EARLY 20TH CENTURY AMERICAN COMPOSER
Born in Texas on the 24th of November 1868, Scott Joplin began playing the piano whilst still a child. Joplin had plenty of musical inspiration with a musical family consisting of a violinist father and a singing banjoist mother. Being a capable vocalist himself as well as a cornet player, it was the piano he would commit to, learning the trade from his hometown music teacher Julius Weiss.
By his teenage years, Joplin was working as a travelling musician. Frequenting the bars and clubs where ragtime music was being formed through genre cross-pollination, by the 1880s, he lived in Missouri before leading the Chicago outfit the World Fair in 1893. During the 1890s, Joplin attended the George R. Smith College in Sedalia and would become a teacher to others within the ragtime scene.
Scott Joplin is an incredibly influential composer, frequently referred to as ‘the King of Ragtime’ thanks to seminal works like ‘Solace’ and the no.1 ragtime piece of all-time, ‘The Maple Leaf Rag’. He was also a fine writer of operas, creating the pieces Treemonisha and A Guest of Honor.
During his time in Sedalia, Joplin published his first two songs; the waltzes ‘Please Say You Will’ and ‘A Picture of Her Face’. Later, the composer unfortunately ran into ownership disputes after his first ragtime piece ‘Original Rags’ was credited to another against his will. Consequently, Joplin made certain that royalties were coming his way when 1899’s ‘The Maple Leaf Rag’ was published. After a shaky release, it went on to become both his and ragtime’s most successful piece.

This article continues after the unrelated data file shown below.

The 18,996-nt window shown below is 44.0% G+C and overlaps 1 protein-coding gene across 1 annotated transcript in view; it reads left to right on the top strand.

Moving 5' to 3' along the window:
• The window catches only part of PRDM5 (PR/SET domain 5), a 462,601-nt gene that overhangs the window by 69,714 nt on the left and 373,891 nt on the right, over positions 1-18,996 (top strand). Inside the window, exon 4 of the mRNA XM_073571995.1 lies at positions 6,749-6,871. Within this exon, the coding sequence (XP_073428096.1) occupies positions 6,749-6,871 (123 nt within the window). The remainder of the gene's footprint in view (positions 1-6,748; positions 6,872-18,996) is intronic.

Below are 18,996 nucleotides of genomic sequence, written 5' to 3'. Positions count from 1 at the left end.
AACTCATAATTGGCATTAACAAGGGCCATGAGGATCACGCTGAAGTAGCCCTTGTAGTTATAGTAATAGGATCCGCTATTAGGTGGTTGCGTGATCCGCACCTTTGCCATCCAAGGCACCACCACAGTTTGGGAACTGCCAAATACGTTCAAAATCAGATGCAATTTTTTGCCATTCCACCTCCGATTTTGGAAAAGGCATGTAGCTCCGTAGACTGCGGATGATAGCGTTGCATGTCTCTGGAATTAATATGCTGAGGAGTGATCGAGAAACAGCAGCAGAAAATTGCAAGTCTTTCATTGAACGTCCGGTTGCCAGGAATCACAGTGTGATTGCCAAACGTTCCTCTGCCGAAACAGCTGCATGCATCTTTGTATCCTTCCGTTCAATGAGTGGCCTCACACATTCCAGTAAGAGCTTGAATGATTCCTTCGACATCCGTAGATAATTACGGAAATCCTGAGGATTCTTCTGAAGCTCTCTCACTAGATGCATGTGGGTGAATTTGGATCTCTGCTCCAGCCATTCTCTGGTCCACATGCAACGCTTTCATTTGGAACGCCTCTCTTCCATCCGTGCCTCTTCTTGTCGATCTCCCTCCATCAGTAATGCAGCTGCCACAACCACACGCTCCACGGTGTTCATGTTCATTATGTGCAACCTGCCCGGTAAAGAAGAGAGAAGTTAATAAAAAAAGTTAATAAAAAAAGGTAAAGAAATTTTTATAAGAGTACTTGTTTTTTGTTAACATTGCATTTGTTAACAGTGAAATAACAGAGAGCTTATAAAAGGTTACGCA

Riding this wave, Joplin doubled down on ragtime, winning himself widespread adoration with works such as ‘Cleopha’, ‘Solace’ and ‘The Entertainer’. He also had to deal with much dismissively prejudiced ‘criticism’ from some in the white music press, condemning ragtime purely based on its African-American roots and deviation from the norm. Publishing his book The School of Ragtime: Six Exercises for Piano in 1908, Joplin retaliated with the written word by explaining the intricacies of ragtime music for any aspiring performer.
Expanding his horizons to the long-form as the 20th century dawned, Joplin’s 1902 ballet Rag Time Dance was followed swiftly by the 1903 opera A Guest of Honor. Afterwards, the now New York-based Joplin embarked on his ambitious Treemonisha project. A theatrical piece covering a number of genres, this would sadly not be fully realised for many decades, though it did see a more modest adaption for piano and voice in 1915.
Though he remained very active through this decade, come 1916, Joplin’s health began to decline due to untreated syphilis, and he passed away on the 1st of April 1917 in New York.
Joplin’s legacy, however, would very much endure. Ragtime saw renewed popularity in the 1940s before exploding in 1970s America, and Joplin’s ‘The Entertainer’ would even be used as the theme for the 1973 blockbuster The Sting. With Treemonisha finally making the stage on Broadway two years later, 1976 delivered a posthumous Pulitzer prize for the composer.
With such a crucial influence, Scott Joplin can be safely considered nothing less than a musical pioneer.
Did You Know?
‘The Maple Leaf Rag’ was Joplin’s defining work, yet it needed a bit of exposure for the public to experience its brilliance. With help from the publisher John Stark, the piece would go on to sell more than a million copies!
Scott Joplin Recordings
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